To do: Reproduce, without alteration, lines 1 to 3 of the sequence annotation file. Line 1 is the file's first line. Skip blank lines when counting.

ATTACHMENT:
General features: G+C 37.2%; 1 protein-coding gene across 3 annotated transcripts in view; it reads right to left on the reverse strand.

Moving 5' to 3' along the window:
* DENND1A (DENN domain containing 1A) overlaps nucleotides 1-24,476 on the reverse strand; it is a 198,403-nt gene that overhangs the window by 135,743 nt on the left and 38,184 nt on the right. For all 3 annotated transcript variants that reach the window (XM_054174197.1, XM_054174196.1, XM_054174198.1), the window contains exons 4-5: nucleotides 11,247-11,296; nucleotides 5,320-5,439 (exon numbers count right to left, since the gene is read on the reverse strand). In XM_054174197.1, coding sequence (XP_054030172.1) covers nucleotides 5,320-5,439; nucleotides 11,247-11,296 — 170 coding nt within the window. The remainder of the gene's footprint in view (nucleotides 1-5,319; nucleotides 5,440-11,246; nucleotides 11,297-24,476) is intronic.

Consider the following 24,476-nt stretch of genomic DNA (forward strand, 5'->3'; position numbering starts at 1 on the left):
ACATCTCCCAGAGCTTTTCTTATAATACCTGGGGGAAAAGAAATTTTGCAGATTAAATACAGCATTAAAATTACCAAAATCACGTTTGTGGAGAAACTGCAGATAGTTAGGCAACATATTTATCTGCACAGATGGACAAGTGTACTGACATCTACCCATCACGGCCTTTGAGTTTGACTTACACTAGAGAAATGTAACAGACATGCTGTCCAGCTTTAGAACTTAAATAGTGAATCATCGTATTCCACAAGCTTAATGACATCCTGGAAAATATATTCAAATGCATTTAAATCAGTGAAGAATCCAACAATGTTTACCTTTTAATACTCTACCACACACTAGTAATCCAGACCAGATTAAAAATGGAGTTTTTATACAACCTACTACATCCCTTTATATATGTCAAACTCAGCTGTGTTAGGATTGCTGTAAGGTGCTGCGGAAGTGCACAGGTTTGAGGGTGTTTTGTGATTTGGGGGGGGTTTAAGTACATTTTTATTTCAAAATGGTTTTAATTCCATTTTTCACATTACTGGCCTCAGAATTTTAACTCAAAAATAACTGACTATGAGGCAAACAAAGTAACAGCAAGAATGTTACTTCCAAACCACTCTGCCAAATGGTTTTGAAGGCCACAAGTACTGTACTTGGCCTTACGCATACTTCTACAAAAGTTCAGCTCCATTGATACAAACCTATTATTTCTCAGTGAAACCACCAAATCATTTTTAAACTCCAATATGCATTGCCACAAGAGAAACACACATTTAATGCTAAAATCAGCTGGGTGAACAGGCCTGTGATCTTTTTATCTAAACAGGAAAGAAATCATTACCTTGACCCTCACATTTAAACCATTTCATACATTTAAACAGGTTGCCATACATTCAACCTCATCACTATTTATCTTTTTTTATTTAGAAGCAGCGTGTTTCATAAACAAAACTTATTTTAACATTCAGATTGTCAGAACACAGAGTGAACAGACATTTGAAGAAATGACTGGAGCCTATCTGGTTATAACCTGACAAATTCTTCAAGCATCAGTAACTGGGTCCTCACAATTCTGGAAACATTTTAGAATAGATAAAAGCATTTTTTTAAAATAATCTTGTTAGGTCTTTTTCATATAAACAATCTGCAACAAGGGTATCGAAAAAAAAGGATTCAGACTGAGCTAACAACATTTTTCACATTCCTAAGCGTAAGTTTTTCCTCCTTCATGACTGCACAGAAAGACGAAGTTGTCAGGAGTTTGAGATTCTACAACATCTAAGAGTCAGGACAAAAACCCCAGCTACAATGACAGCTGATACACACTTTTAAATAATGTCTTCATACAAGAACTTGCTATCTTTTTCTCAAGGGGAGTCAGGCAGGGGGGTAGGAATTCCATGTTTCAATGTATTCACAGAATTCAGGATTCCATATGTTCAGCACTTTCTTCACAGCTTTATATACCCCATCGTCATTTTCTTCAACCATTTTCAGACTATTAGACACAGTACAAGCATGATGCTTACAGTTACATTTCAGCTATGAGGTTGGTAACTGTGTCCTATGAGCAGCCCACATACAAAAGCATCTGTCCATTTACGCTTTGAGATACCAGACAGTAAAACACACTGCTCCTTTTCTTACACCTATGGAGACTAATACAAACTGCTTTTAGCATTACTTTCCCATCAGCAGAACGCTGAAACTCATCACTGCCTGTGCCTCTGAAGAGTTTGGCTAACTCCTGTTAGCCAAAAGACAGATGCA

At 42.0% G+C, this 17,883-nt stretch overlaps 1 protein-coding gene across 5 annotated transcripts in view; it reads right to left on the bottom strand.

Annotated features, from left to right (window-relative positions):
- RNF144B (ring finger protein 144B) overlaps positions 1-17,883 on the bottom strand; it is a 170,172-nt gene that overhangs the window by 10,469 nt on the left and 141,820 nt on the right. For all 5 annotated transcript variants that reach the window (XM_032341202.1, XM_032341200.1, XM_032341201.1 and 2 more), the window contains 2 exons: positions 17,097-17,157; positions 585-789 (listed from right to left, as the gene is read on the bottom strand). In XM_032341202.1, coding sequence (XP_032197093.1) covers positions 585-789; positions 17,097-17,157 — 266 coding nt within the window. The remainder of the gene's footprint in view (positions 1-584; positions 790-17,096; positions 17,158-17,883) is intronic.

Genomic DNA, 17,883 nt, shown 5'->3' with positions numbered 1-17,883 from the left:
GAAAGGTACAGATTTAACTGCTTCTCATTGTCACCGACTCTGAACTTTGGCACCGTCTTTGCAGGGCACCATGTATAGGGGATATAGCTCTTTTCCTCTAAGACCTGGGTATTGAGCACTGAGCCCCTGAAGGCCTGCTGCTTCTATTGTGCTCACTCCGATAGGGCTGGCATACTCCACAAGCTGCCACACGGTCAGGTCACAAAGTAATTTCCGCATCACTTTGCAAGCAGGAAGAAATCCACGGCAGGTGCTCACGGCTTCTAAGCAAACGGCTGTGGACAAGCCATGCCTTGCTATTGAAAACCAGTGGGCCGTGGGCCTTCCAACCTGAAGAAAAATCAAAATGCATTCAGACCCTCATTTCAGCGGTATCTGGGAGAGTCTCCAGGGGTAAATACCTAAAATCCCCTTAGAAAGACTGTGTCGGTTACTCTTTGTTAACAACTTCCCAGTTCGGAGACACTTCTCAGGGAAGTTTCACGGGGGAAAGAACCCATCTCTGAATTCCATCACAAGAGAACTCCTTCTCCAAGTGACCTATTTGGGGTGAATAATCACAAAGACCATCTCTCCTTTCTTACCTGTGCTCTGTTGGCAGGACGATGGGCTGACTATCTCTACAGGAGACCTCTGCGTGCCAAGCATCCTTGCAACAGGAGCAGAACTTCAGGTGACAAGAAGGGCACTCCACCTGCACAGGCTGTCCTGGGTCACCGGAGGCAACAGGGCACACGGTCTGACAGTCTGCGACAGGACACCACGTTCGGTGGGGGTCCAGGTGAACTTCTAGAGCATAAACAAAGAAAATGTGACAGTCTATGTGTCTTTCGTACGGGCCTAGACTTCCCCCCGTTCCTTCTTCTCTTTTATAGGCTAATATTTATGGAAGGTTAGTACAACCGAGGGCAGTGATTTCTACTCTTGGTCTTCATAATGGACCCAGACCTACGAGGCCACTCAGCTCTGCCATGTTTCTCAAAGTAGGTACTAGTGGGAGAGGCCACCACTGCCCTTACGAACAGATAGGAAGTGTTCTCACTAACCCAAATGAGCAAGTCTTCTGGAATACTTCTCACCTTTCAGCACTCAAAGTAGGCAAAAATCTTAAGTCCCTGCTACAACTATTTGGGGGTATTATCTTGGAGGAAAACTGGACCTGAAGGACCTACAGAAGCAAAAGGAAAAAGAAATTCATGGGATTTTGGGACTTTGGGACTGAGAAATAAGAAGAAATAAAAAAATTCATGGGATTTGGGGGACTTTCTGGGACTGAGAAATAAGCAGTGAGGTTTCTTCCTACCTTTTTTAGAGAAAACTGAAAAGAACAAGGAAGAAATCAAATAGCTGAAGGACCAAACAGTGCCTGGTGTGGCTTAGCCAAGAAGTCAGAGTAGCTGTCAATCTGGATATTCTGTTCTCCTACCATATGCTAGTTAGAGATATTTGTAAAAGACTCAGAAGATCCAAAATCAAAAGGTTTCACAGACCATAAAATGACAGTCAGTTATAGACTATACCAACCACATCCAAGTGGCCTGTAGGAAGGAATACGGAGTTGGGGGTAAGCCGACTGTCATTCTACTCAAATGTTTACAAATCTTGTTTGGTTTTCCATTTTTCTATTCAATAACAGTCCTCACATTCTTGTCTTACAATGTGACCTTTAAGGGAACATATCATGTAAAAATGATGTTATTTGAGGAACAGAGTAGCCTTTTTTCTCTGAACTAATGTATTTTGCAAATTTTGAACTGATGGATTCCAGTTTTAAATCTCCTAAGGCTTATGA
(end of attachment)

General features: G+C 37.2%; 1 protein-coding gene across 3 annotated transcripts in view; it reads right to left on the reverse strand.

Moving 5' to 3' along the window:
* DENND1A (DENN domain containing 1A) overlaps nucleotides 1-24,476 on the reverse strand; it is a 198,403-nt gene that overhangs the window by 135,743 nt on the left and 38,184 nt on the right. For all 3 annotated transcript variants that reach the window (XM_054174197.1, XM_054174196.1, XM_054174198.1), the window contains exons 4-5: nucleotides 11,247-11,296; nucleotides 5,320-5,439 (exon numbers count right to left, since the gene is read on the reverse strand). In XM_054174197.1, coding sequence (XP_054030172.1) covers nucleotides 5,320-5,439; nucleotides 11,247-11,296 — 170 coding nt within the window. The remainder of the gene's footprint in view (nucleotides 1-5,319; nucleotides 5,440-11,246; nucleotides 11,297-24,476) is intronic.